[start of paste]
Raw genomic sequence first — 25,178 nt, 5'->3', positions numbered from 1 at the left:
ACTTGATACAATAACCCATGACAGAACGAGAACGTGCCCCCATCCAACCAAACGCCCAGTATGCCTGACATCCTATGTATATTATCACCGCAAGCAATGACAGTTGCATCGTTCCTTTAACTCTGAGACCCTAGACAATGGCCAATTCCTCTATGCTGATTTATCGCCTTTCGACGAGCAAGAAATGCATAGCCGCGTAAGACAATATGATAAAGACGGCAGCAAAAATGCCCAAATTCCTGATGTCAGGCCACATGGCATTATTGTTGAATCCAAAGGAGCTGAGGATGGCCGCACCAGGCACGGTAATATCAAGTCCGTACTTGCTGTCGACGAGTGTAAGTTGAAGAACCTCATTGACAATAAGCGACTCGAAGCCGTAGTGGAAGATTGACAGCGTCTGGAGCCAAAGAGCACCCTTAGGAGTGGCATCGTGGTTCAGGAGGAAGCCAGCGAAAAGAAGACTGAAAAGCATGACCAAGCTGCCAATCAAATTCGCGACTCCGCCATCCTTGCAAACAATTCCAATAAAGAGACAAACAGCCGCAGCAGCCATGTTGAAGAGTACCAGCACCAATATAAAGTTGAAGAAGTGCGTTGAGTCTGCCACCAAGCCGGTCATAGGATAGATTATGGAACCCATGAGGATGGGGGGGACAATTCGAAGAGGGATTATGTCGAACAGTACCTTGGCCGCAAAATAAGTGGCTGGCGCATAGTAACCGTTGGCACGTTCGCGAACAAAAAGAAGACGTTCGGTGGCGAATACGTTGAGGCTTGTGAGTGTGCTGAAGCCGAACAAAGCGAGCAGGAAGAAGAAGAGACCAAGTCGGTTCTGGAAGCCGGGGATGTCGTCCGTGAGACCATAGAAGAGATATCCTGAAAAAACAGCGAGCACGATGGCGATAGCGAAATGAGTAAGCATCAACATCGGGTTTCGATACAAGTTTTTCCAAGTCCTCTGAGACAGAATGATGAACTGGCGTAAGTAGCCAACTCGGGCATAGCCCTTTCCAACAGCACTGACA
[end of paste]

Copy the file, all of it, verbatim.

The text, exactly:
Raw genomic sequence first — 25,178 nt, 5'->3', positions numbered from 1 at the left:
ACTTGATACAATAACCCATGACAGAACGAGAACGTGCCCCCATCCAACCAAACGCCCAGTATGCCTGACATCCTATGTATATTATCACCGCAAGCAATGACAGTTGCATCGTTCCTTTAACTCTGAGACCCTAGACAATGGCCAATTCCTCTATGCTGATTTATCGCCTTTCGACGAGCAAGAAATGCATAGCCGCGTAAGACAATATGATAAAGACGGCAGCAAAAATGCCCAAATTCCTGATGTCAGGCCACATGGCATTATTGTTGAATCCAAAGGAGCTGAGGATGGCCGCACCAGGCACGGTAATATCAAGTCCGTACTTGCTGTCGACGAGTGTAAGTTGAAGAACCTCATTGACAATAAGCGACTCGAAGCCGTAGTGGAAGATTGACAGCGTCTGGAGCCAAAGAGCACCCTTAGGAGTGGCATCGTGGTTCAGGAGGAAGCCAGCGAAAAGAAGACTGAAAAGCATGACCAAGCTGCCAATCAAATTCGCGACTCCGCCATCCTTGCAAACAATTCCAATAAAGAGACAAACAGCCGCAGCAGCCATGTTGAAGAGTACCAGCACCAATATAAAGTTGAAGAAGTGCGTTGAGTCTGCCACCAAGCCGGTCATAGGATAGATTATGGAACCCATGAGGATGGGGGGGACAATTCGAAGAGGGATTATGTCGAACAGTACCTTGGCCGCAAAATAAGTGGCTGGCGCATAGTAACCGTTGGCACGTTCGCGAACAAAAAGAAGACGTTCGGTGGCGAATACGTTGAGGCTTGTGAGTGTGCTGAAGCCGAACAAAGCGAGCAGGAAGAAGAAGAGACCAAGTCGGTTCTGGAAGCCGGGGATGTCGTCCGTGAGACCATAGAAGAGATATCCTGAAAAAACAGCGAGCACGATGGCGATAGCGAAATGAGTAAGCATCAACATCGGGTTTCGATACAAGTTTTTCCAAGTCCTCTGAGACAGAATGATGAACTGGCGTAAGTAGCCAACTCGGGCATAGCCCTTTCCAACAGCACTGACA